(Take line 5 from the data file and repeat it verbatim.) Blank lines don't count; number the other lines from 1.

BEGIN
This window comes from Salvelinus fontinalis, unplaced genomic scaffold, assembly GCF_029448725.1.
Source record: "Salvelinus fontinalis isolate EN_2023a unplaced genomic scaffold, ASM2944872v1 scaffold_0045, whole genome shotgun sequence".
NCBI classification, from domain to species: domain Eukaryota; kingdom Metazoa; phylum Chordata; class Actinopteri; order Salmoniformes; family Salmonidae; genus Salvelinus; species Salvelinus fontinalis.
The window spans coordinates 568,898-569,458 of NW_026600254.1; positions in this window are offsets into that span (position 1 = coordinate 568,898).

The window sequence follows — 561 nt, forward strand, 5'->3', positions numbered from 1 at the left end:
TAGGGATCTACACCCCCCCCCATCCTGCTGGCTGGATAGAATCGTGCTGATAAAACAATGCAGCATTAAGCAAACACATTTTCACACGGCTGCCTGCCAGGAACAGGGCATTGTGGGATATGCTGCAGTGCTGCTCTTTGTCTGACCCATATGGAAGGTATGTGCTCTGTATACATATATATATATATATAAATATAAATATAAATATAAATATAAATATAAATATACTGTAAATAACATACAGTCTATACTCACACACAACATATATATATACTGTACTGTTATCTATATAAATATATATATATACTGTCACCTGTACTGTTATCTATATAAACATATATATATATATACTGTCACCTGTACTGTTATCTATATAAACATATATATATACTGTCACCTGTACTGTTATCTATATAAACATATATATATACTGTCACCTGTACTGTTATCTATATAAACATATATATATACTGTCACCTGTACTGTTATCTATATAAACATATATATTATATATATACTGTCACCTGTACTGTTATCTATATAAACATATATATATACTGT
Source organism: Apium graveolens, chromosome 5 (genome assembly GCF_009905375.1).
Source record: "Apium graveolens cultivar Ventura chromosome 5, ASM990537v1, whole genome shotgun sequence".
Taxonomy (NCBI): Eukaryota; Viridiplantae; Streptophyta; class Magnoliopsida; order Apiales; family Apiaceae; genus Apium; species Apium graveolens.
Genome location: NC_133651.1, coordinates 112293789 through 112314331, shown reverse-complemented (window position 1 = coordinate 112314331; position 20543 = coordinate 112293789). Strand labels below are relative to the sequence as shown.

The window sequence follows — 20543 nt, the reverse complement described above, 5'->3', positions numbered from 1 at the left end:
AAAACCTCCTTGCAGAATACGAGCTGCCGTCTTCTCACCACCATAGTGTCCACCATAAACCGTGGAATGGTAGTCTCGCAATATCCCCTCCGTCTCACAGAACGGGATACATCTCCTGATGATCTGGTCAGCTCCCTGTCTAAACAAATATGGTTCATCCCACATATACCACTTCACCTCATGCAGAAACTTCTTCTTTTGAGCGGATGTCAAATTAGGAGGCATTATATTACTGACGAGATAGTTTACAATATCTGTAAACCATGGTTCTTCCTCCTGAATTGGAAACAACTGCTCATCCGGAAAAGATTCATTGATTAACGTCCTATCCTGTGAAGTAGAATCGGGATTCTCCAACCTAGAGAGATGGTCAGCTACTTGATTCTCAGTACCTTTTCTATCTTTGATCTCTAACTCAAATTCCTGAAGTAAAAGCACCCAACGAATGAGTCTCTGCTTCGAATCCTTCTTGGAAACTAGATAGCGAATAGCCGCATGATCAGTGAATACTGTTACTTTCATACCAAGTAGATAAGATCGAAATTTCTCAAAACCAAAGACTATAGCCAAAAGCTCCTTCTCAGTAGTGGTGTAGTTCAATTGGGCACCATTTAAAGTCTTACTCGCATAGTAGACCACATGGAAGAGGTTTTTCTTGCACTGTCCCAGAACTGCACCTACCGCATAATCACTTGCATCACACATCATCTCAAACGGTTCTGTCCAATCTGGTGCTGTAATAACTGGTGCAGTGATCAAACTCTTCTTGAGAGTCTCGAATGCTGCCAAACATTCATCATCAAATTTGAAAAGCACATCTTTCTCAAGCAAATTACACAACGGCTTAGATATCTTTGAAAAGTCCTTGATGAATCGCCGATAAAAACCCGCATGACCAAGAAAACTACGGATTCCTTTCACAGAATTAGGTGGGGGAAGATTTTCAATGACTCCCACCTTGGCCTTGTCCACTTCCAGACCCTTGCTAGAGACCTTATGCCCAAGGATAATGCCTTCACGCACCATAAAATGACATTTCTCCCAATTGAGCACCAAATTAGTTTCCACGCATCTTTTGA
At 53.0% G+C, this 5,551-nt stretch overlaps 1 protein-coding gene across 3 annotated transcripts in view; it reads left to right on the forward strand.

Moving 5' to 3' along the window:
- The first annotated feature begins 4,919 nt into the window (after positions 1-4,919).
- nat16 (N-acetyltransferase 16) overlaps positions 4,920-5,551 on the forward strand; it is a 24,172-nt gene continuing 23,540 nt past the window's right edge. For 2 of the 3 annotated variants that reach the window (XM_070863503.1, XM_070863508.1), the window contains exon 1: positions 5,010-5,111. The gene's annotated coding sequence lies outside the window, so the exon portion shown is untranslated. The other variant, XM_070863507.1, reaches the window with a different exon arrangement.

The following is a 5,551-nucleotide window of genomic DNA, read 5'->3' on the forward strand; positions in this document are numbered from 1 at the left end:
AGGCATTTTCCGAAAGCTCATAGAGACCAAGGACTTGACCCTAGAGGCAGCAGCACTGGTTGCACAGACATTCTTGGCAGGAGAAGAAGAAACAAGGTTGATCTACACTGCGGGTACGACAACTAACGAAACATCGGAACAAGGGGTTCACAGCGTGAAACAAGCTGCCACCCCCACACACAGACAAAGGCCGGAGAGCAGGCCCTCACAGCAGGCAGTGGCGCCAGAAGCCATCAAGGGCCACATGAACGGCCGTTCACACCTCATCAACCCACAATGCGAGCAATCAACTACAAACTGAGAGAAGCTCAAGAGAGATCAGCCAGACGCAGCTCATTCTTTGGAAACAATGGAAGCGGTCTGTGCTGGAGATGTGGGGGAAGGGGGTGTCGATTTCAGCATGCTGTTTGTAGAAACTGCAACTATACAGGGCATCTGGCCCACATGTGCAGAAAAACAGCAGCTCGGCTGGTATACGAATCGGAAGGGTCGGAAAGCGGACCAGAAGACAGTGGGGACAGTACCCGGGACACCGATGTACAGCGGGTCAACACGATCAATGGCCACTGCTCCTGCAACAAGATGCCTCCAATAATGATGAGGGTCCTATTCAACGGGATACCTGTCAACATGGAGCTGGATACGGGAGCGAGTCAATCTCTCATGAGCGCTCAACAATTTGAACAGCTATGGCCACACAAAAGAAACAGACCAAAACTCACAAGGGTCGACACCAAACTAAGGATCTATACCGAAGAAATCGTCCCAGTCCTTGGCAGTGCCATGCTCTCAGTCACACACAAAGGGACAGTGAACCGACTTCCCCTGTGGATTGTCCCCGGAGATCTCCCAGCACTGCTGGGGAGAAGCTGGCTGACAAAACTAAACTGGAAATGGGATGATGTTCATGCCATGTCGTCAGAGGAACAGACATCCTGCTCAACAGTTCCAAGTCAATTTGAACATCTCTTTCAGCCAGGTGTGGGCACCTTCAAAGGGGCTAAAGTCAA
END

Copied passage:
The window sequence follows — 561 nt, forward strand, 5'->3', positions numbered from 1 at the left end: